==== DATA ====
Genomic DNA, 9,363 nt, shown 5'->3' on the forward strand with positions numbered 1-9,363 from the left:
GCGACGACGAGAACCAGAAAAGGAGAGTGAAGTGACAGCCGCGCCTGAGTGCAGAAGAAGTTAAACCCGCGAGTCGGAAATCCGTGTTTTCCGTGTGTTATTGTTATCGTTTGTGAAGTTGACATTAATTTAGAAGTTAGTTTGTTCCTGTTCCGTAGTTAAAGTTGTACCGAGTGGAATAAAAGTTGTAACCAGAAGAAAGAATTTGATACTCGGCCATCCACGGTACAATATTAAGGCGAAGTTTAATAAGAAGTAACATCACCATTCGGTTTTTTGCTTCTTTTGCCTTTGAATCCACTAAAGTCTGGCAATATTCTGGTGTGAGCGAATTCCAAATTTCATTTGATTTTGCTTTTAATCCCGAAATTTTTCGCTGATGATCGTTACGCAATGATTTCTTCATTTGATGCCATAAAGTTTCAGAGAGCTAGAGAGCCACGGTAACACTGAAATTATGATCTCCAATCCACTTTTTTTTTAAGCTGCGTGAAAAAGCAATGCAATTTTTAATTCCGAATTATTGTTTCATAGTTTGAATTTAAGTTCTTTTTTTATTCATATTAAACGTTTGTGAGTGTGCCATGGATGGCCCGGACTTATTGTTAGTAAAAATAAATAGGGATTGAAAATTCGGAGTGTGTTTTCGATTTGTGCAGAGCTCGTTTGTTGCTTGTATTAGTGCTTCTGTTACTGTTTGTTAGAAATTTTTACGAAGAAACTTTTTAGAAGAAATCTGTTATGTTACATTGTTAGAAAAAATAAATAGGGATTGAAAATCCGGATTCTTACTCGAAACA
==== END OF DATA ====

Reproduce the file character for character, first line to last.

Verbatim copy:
Genomic DNA, 9,363 nt, shown 5'->3' on the forward strand with positions numbered 1-9,363 from the left:
GCGACGACGAGAACCAGAAAAGGAGAGTGAAGTGACAGCCGCGCCTGAGTGCAGAAGAAGTTAAACCCGCGAGTCGGAAATCCGTGTTTTCCGTGTGTTATTGTTATCGTTTGTGAAGTTGACATTAATTTAGAAGTTAGTTTGTTCCTGTTCCGTAGTTAAAGTTGTACCGAGTGGAATAAAAGTTGTAACCAGAAGAAAGAATTTGATACTCGGCCATCCACGGTACAATATTAAGGCGAAGTTTAATAAGAAGTAACATCACCATTCGGTTTTTTGCTTCTTTTGCCTTTGAATCCACTAAAGTCTGGCAATATTCTGGTGTGAGCGAATTCCAAATTTCATTTGATTTTGCTTTTAATCCCGAAATTTTTCGCTGATGATCGTTACGCAATGATTTCTTCATTTGATGCCATAAAGTTTCAGAGAGCTAGAGAGCCACGGTAACACTGAAATTATGATCTCCAATCCACTTTTTTTTTAAGCTGCGTGAAAAAGCAATGCAATTTTTAATTCCGAATTATTGTTTCATAGTTTGAATTTAAGTTCTTTTTTTATTCATATTAAACGTTTGTGAGTGTGCCATGGATGGCCCGGACTTATTGTTAGTAAAAATAAATAGGGATTGAAAATTCGGAGTGTGTTTTCGATTTGTGCAGAGCTCGTTTGTTGCTTGTATTAGTGCTTCTGTTACTGTTTGTTAGAAATTTTTACGAAGAAACTTTTTAGAAGAAATCTGTTATGTTACATTGTTAGAAAAAATAAATAGGGATTGAAAATCCGGATTCTTACTCGAAACA